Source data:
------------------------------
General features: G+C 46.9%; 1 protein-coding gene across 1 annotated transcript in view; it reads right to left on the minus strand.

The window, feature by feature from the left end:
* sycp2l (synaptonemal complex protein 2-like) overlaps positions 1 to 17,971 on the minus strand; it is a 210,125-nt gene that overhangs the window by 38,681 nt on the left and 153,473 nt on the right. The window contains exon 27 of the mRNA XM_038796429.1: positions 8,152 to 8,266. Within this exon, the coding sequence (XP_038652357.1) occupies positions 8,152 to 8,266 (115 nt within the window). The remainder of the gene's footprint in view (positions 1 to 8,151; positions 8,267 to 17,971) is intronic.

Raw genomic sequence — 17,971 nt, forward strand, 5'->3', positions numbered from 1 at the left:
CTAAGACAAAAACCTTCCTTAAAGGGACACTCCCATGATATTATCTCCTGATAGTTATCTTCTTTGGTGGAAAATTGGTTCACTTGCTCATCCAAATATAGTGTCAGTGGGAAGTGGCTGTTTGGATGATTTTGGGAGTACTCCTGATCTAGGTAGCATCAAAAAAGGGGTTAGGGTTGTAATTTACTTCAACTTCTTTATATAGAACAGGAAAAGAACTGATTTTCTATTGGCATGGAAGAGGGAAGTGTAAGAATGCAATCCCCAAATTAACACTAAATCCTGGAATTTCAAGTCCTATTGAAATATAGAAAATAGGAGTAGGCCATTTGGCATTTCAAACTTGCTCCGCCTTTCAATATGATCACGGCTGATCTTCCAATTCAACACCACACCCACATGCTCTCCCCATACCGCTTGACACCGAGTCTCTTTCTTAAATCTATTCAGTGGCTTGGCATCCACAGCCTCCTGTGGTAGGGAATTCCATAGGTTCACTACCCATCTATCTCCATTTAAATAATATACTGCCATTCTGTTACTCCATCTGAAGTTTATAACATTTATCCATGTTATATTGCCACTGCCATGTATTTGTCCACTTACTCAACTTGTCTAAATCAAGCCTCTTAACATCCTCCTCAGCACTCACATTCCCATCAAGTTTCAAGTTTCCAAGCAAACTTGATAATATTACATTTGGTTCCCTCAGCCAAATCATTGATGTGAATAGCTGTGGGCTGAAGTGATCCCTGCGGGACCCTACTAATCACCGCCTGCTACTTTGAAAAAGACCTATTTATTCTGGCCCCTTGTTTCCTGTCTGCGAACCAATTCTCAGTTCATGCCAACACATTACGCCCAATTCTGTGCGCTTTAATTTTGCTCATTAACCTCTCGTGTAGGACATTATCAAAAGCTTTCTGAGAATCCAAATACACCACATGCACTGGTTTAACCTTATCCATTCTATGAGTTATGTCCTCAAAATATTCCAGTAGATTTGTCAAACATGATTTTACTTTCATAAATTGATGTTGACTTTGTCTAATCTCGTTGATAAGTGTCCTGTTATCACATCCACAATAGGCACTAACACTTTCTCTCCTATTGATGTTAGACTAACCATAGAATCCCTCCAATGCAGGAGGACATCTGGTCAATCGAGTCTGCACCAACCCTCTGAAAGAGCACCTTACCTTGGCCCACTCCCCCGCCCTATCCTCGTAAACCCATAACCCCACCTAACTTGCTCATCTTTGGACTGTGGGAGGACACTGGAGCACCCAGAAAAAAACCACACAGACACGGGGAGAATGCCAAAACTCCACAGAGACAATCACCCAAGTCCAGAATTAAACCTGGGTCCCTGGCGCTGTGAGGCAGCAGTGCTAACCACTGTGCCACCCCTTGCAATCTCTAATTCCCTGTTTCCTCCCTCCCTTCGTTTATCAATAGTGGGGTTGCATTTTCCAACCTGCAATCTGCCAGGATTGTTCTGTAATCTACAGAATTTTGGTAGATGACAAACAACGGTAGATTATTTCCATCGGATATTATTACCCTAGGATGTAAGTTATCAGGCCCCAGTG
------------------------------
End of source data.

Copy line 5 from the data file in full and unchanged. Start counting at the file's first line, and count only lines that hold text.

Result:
CTAAGACAAAAACCTTCCTTAAAGGGACACTCCCATGATATTATCTCCTGATAGTTATCTTCTTTGGTGGAAAATTGGTTCACTTGCTCATCCAAATATAGTGTCAGTGGGAAGTGGCTGTTTGGATGATTTTGGGAGTACTCCTGATCTAGGTAGCATCAAAAAAGGGGTTAGGGTTGTAATTTACTTCAACTTCTTTATATAGAACAGGAAAAGAACTGATTTTCTATTGGCATGGAAGAGGGAAGTGTAAGAATGCAATCCCCAAATTAACACTAAATCCTGGAATTTCAAGTCCTATTGAAATATAGAAAATAGGAGTAGGCCATTTGGCATTTCAAACTTGCTCCGCCTTTCAATATGATCACGGCTGATCTTCCAATTCAACACCACACCCACATGCTCTCCCCATACCGCTTGACACCGAGTCTCTTTCTTAAATCTATTCAGTGGCTTGGCATCCACAGCCTCCTGTGGTAGGGAATTCCATAGGTTCACTACCCATCTATCTCCATTTAAATAATATACTGCCATTCTGTTACTCCATCTGAAGTTTATAACATTTATCCATGTTATATTGCCACTGCCATGTATTTGTCCACTTACTCAACTTGTCTAAATCAAGCCTCTTAACATCCTCCTCAGCACTCACATTCCCATCAAGTTTCAAGTTTCCAAGCAAACTTGATAATATTACATTTGGTTCCCTCAGCCAAATCATTGATGTGAATAGCTGTGGGCTGAAGTGATCCCTGCGGGACCCTACTAATCACCGCCTGCTACTTTGAAAAAGACCTATTTATTCTGGCCCCTTGTTTCCTGTCTGCGAACCAATTCTCAGTTCATGCCAACACATTACGCCCAATTCTGTGCGCTTTAATTTTGCTCATTAACCTCTCGTGTAGGACATTATCAAAAGCTTTCTGAGAATCCAAATACACCACATGCACTGGTTTAACCTTATCCATTCTATGAGTTATGTCCTCAAAATATTCCAGTAGATTTGTCAAACATGATTTTACTTTCATAAATTGATGTTGACTTTGTCTAATCTCGTTGATAAGTGTCCTGTTATCACATCCACAATAGGCACTAACACTTTCTCTCCTATTGATGTTAGACTAACCATAGAATCCCTCCAATGCAGGAGGACATCTGGTCAATCGAGTCTGCACCAACCCTCTGAAAGAGCACCTTACCTTGGCCCACTCCCCCGCCCTATCCTCGTAAACCCATAACCCCACCTAACTTGCTCATCTTTGGACTGTGGGAGGACACTGGAGCACCCAGAAAAAAACCACACAGACACGGGGAGAATGCCAAAACTCCACAGAGACAATCACCCAAGTCCAGAATTAAACCTGGGTCCCTGGCGCTGTGAGGCAGCAGTGCTAACCACTGTGCCACCCCTTGCAATCTCTAATTCCCTGTTTCCTCCCTCCCTTCGTTTATCAATAGTGGGGTTGCATTTTCCAACCTGCAATCTGCCAGGATTGTTCTGTAATCTACAGAATTTTGGTAGATGACAAACAACGGTAGATTATTTCCATCGGATATTATTACCCTAGGATGTAAGTTATCAGGCCCCAGTG